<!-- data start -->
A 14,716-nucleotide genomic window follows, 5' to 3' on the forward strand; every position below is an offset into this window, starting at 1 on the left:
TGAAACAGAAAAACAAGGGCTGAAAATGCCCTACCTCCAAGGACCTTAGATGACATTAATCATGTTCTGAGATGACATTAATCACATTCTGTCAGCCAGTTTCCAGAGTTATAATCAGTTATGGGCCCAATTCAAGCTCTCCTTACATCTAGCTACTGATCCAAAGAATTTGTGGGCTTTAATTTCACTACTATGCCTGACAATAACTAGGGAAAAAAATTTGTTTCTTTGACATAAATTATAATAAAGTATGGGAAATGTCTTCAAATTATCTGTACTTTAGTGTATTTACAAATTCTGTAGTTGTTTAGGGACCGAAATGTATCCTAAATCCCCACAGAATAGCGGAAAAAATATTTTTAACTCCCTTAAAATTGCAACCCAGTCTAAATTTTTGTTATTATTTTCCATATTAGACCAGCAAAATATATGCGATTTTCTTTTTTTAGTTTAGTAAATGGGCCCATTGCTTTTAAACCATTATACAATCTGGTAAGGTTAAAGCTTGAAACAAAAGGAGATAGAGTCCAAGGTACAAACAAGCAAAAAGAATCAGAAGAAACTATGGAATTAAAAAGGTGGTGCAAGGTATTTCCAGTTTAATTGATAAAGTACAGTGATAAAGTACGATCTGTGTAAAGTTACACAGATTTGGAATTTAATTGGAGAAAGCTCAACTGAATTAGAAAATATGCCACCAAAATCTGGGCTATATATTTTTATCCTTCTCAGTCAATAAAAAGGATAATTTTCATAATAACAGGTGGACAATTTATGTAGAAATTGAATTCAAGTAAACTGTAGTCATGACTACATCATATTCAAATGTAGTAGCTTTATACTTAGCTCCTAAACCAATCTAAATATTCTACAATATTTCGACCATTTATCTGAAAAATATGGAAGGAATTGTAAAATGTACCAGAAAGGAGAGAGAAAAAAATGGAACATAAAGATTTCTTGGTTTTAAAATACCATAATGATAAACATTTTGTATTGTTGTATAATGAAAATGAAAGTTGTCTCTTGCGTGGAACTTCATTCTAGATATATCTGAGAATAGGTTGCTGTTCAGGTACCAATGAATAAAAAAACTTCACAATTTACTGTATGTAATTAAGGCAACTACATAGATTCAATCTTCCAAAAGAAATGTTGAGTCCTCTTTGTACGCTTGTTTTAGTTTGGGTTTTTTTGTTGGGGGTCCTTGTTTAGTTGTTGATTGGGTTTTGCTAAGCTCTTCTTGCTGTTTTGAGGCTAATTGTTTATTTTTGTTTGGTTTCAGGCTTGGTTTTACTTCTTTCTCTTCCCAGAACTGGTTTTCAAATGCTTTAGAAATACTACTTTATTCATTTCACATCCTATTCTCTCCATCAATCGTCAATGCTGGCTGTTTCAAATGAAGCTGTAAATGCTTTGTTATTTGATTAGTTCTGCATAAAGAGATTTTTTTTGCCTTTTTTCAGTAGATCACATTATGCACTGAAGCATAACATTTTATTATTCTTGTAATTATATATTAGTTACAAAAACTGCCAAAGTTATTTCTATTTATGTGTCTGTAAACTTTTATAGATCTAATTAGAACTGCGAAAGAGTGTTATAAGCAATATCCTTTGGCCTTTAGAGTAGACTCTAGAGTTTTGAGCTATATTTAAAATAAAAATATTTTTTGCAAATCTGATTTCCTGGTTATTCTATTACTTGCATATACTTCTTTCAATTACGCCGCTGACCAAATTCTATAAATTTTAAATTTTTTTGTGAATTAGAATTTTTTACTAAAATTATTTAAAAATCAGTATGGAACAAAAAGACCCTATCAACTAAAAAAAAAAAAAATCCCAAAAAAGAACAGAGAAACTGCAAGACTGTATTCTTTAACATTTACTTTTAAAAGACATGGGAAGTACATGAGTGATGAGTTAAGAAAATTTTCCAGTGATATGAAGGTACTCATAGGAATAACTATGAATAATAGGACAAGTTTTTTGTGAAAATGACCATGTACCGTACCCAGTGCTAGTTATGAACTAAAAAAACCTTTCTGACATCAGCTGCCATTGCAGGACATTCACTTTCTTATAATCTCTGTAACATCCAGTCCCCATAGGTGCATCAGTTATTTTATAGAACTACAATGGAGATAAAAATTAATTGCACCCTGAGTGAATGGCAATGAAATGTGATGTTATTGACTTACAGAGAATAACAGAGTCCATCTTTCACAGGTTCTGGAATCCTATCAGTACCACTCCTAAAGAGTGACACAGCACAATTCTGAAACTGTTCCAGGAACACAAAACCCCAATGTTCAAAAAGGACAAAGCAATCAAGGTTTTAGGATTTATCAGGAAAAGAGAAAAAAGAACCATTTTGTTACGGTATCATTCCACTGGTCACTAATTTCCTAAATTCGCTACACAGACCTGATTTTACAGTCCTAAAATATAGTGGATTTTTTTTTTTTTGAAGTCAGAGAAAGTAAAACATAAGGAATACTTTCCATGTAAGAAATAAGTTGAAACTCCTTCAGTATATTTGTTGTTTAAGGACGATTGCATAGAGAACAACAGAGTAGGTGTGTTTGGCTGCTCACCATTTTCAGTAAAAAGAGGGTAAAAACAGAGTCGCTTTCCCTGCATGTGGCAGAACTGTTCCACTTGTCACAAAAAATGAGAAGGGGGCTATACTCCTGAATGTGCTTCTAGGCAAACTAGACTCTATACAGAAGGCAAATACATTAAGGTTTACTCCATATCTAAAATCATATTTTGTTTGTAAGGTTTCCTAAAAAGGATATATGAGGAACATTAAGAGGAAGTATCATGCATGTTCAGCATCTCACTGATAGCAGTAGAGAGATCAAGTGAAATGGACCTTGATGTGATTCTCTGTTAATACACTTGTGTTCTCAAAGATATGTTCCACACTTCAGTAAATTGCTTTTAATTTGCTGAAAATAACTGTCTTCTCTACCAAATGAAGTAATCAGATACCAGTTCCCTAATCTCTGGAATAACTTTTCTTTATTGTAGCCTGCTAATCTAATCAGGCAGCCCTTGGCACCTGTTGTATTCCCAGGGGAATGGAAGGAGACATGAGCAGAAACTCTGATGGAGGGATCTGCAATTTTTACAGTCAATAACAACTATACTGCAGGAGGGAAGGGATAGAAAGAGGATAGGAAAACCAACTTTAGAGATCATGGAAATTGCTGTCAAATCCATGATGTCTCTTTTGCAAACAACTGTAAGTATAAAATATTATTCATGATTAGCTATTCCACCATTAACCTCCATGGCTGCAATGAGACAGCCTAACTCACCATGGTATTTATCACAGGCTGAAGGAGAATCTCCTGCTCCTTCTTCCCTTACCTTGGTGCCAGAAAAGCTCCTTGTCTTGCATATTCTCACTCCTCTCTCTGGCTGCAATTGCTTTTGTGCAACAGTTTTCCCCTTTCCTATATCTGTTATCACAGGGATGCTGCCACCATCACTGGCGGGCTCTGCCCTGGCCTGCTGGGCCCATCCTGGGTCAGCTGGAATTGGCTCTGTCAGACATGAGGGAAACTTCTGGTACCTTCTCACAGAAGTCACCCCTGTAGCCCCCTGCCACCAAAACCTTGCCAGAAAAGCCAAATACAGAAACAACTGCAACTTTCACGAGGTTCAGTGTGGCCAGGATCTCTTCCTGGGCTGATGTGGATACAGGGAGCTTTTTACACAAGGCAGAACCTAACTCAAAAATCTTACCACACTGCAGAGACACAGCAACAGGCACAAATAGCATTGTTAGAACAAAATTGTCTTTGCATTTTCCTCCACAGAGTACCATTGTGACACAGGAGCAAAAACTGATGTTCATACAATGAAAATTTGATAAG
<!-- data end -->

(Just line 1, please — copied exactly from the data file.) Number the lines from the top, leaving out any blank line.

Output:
A 14,716-nucleotide genomic window follows, 5' to 3' on the forward strand; every position below is an offset into this window, starting at 1 on the left: